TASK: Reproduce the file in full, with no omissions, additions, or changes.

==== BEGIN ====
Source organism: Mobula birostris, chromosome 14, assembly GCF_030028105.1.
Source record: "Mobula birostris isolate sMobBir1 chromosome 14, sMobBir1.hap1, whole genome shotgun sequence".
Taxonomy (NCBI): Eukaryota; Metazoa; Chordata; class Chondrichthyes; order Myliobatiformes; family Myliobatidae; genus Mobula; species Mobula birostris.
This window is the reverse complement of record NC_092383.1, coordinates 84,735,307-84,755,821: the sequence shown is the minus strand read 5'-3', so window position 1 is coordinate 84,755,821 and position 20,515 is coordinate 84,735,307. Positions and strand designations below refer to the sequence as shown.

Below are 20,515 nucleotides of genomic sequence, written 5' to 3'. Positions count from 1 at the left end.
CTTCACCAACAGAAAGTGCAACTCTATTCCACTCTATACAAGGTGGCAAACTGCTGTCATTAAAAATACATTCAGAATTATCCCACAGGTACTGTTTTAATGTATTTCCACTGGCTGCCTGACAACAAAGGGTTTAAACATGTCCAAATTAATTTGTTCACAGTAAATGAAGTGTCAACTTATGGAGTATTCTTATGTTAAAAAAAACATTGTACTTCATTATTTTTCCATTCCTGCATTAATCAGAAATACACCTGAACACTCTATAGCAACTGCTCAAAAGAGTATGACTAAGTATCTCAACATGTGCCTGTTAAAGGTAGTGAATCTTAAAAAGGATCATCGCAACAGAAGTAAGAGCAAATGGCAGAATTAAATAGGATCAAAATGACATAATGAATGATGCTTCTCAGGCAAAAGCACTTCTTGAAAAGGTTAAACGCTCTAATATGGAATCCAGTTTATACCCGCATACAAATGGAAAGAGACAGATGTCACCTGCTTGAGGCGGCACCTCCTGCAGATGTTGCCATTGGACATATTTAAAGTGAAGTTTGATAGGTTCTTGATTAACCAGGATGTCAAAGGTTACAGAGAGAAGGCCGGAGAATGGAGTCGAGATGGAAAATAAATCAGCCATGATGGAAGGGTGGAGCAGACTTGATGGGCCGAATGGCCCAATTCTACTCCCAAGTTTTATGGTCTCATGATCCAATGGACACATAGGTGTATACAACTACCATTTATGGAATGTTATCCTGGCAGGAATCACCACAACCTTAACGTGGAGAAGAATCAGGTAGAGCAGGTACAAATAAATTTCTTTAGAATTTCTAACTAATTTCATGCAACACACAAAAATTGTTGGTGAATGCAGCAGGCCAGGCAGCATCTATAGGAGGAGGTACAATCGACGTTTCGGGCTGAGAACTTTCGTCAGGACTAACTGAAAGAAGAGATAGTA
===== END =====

Source organism: Mobula birostris, chromosome 14, assembly GCF_030028105.1.
Source record: "Mobula birostris isolate sMobBir1 chromosome 14, sMobBir1.hap1, whole genome shotgun sequence".
Taxonomy (NCBI): Eukaryota; Metazoa; Chordata; class Chondrichthyes; order Myliobatiformes; family Myliobatidae; genus Mobula; species Mobula birostris.
This window is the reverse complement of record NC_092383.1, coordinates 84,735,307-84,755,821: the sequence shown is the minus strand read 5'-3', so window position 1 is coordinate 84,755,821 and position 20,515 is coordinate 84,735,307. Positions and strand designations below refer to the sequence as shown.

Below are 20,515 nucleotides of genomic sequence, written 5' to 3'. Positions count from 1 at the left end.
CTTCACCAACAGAAAGTGCAACTCTATTCCACTCTATACAAGGTGGCAAACTGCTGTCATTAAAAATACATTCAGAATTATCCCACAGGTACTGTTTTAATGTATTTCCACTGGCTGCCTGACAACAAAGGGTTTAAACATGTCCAAATTAATTTGTTCACAGTAAATGAAGTGTCAACTTATGGAGTATTCTTATGTTAAAAAAAACATTGTACTTCATTATTTTTCCATTCCTGCATTAATCAGAAATACACCTGAACACTCTATAGCAACTGCTCAAAAGAGTATGACTAAGTATCTCAACATGTGCCTGTTAAAGGTAGTGAATCTTAAAAAGGATCATCGCAACAGAAGTAAGAGCAAATGGCAGAATTAAATAGGATCAAAATGACATAATGAATGATGCTTCTCAGGCAAAAGCACTTCTTGAAAAGGTTAAACGCTCTAATATGGAATCCAGTTTATACCCGCATACAAATGGAAAGAGACAGATGTCACCTGCTTGAGGCGGCACCTCCTGCAGATGTTGCCATTGGACATATTTAAAGTGAAGTTTGATAGGTTCTTGATTAACCAGGATGTCAAAGGTTACAGAGAGAAGGCCGGAGAATGGAGTCGAGATGGAAAATAAATCAGCCATGATGGAAGGGTGGAGCAGACTTGATGGGCCGAATGGCCCAATTCTACTCCCAAGTTTTATGGTCTCATGATCCAATGGACACATAGGTGTATACAACTACCATTTATGGAATGTTATCCTGGCAGGAATCACCACAACCTTAACGTGGAGAAGAATCAGGTAGAGCAGGTACAAATAAATTTCTTTAGAATTTCTAACTAATTTCATGCAACACACAAAAATTGTTGGTGAATGCAGCAGGCCAGGCAGCATCTATAGGAGGAGGTACAATCGACGTTTCGGGCTGAGAACTTTCGTCAGGACTAACTGAAAGAAGAGATAGTA